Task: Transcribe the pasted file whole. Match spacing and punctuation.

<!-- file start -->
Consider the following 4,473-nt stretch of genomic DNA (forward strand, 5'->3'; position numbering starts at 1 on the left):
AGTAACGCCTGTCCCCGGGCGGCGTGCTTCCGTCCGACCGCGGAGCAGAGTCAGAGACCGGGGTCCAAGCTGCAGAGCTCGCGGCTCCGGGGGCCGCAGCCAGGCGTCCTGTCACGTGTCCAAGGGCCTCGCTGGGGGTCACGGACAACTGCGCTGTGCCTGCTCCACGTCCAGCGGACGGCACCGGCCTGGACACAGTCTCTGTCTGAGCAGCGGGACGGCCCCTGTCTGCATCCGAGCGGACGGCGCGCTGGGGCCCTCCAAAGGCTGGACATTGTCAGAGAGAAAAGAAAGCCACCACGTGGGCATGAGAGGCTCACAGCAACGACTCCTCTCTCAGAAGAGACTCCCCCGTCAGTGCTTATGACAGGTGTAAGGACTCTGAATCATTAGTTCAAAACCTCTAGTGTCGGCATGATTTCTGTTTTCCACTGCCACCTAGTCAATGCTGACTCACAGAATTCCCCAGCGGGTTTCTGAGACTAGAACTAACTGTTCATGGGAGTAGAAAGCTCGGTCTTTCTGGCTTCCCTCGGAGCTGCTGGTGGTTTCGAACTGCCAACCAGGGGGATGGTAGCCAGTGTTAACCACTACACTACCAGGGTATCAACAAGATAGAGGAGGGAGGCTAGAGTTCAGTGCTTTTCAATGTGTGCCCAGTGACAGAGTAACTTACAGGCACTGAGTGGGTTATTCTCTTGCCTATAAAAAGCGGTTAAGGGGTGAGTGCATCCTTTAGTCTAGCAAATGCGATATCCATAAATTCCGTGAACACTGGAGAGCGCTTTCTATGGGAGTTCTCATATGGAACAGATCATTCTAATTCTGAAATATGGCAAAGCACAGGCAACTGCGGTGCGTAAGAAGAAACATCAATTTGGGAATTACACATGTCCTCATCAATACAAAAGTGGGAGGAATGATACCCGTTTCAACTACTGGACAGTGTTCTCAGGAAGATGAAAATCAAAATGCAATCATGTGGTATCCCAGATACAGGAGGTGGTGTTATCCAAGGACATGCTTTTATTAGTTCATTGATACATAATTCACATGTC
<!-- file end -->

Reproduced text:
Consider the following 4,473-nt stretch of genomic DNA (forward strand, 5'->3'; position numbering starts at 1 on the left):
AGTAACGCCTGTCCCCGGGCGGCGTGCTTCCGTCCGACCGCGGAGCAGAGTCAGAGACCGGGGTCCAAGCTGCAGAGCTCGCGGCTCCGGGGGCCGCAGCCAGGCGTCCTGTCACGTGTCCAAGGGCCTCGCTGGGGGTCACGGACAACTGCGCTGTGCCTGCTCCACGTCCAGCGGACGGCACCGGCCTGGACACAGTCTCTGTCTGAGCAGCGGGACGGCCCCTGTCTGCATCCGAGCGGACGGCGCGCTGGGGCCCTCCAAAGGCTGGACATTGTCAGAGAGAAAAGAAAGCCACCACGTGGGCATGAGAGGCTCACAGCAACGACTCCTCTCTCAGAAGAGACTCCCCCGTCAGTGCTTATGACAGGTGTAAGGACTCTGAATCATTAGTTCAAAACCTCTAGTGTCGGCATGATTTCTGTTTTCCACTGCCACCTAGTCAATGCTGACTCACAGAATTCCCCAGCGGGTTTCTGAGACTAGAACTAACTGTTCATGGGAGTAGAAAGCTCGGTCTTTCTGGCTTCCCTCGGAGCTGCTGGTGGTTTCGAACTGCCAACCAGGGGGATGGTAGCCAGTGTTAACCACTACACTACCAGGGTATCAACAAGATAGAGGAGGGAGGCTAGAGTTCAGTGCTTTTCAATGTGTGCCCAGTGACAGAGTAACTTACAGGCACTGAGTGGGTTATTCTCTTGCCTATAAAAAGCGGTTAAGGGGTGAGTGCATCCTTTAGTCTAGCAAATGCGATATCCATAAATTCCGTGAACACTGGAGAGCGCTTTCTATGGGAGTTCTCATATGGAACAGATCATTCTAATTCTGAAATATGGCAAAGCACAGGCAACTGCGGTGCGTAAGAAGAAACATCAATTTGGGAATTACACATGTCCTCATCAATACAAAAGTGGGAGGAATGATACCCGTTTCAACTACTGGACAGTGTTCTCAGGAAGATGAAAATCAAAATGCAATCATGTGGTATCCCAGATACAGGAGGTGGTGTTATCCAAGGACATGCTTTTATTAGTTCATTGATACATAATTCACATGTC